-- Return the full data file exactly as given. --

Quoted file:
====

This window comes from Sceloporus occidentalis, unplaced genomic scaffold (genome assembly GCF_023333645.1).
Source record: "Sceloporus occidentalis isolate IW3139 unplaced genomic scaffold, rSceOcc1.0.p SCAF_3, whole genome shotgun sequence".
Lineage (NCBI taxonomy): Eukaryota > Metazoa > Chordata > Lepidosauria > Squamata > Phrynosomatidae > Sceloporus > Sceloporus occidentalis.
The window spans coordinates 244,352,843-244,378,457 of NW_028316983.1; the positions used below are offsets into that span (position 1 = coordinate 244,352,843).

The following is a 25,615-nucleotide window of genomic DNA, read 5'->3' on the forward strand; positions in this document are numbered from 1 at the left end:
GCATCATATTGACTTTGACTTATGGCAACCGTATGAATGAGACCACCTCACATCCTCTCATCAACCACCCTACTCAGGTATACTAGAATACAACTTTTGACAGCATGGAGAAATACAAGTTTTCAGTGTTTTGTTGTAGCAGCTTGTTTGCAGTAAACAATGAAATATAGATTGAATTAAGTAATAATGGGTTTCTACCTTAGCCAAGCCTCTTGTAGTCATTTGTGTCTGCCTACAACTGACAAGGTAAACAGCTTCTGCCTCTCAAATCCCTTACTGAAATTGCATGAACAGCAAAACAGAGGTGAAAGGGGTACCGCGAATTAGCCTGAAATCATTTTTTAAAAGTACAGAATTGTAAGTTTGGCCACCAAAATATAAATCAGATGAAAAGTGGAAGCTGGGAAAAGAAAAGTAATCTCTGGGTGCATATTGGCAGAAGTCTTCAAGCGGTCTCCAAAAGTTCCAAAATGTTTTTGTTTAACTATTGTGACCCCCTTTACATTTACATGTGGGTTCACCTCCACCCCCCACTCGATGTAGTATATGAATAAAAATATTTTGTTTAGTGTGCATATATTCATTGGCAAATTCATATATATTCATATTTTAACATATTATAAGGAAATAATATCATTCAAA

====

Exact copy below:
This window comes from Sceloporus occidentalis, unplaced genomic scaffold (genome assembly GCF_023333645.1).
Source record: "Sceloporus occidentalis isolate IW3139 unplaced genomic scaffold, rSceOcc1.0.p SCAF_3, whole genome shotgun sequence".
Lineage (NCBI taxonomy): Eukaryota > Metazoa > Chordata > Lepidosauria > Squamata > Phrynosomatidae > Sceloporus > Sceloporus occidentalis.
The window spans coordinates 244,352,843-244,378,457 of NW_028316983.1; the positions used below are offsets into that span (position 1 = coordinate 244,352,843).

The following is a 25,615-nucleotide window of genomic DNA, read 5'->3' on the forward strand; positions in this document are numbered from 1 at the left end:
GCATCATATTGACTTTGACTTATGGCAACCGTATGAATGAGACCACCTCACATCCTCTCATCAACCACCCTACTCAGGTATACTAGAATACAACTTTTGACAGCATGGAGAAATACAAGTTTTCAGTGTTTTGTTGTAGCAGCTTGTTTGCAGTAAACAATGAAATATAGATTGAATTAAGTAATAATGGGTTTCTACCTTAGCCAAGCCTCTTGTAGTCATTTGTGTCTGCCTACAACTGACAAGGTAAACAGCTTCTGCCTCTCAAATCCCTTACTGAAATTGCATGAACAGCAAAACAGAGGTGAAAGGGGTACCGCGAATTAGCCTGAAATCATTTTTTAAAAGTACAGAATTGTAAGTTTGGCCACCAAAATATAAATCAGATGAAAAGTGGAAGCTGGGAAAAGAAAAGTAATCTCTGGGTGCATATTGGCAGAAGTCTTCAAGCGGTCTCCAAAAGTTCCAAAATGTTTTTGTTTAACTATTGTGACCCCCTTTACATTTACATGTGGGTTCACCTCCACCCCCCACTCGATGTAGTATATGAATAAAAATATTTTGTTTAGTGTGCATATATTCATTGGCAAATTCATATATATTCATATTTTAACATATTATAAGGAAATAATATCATTCAAA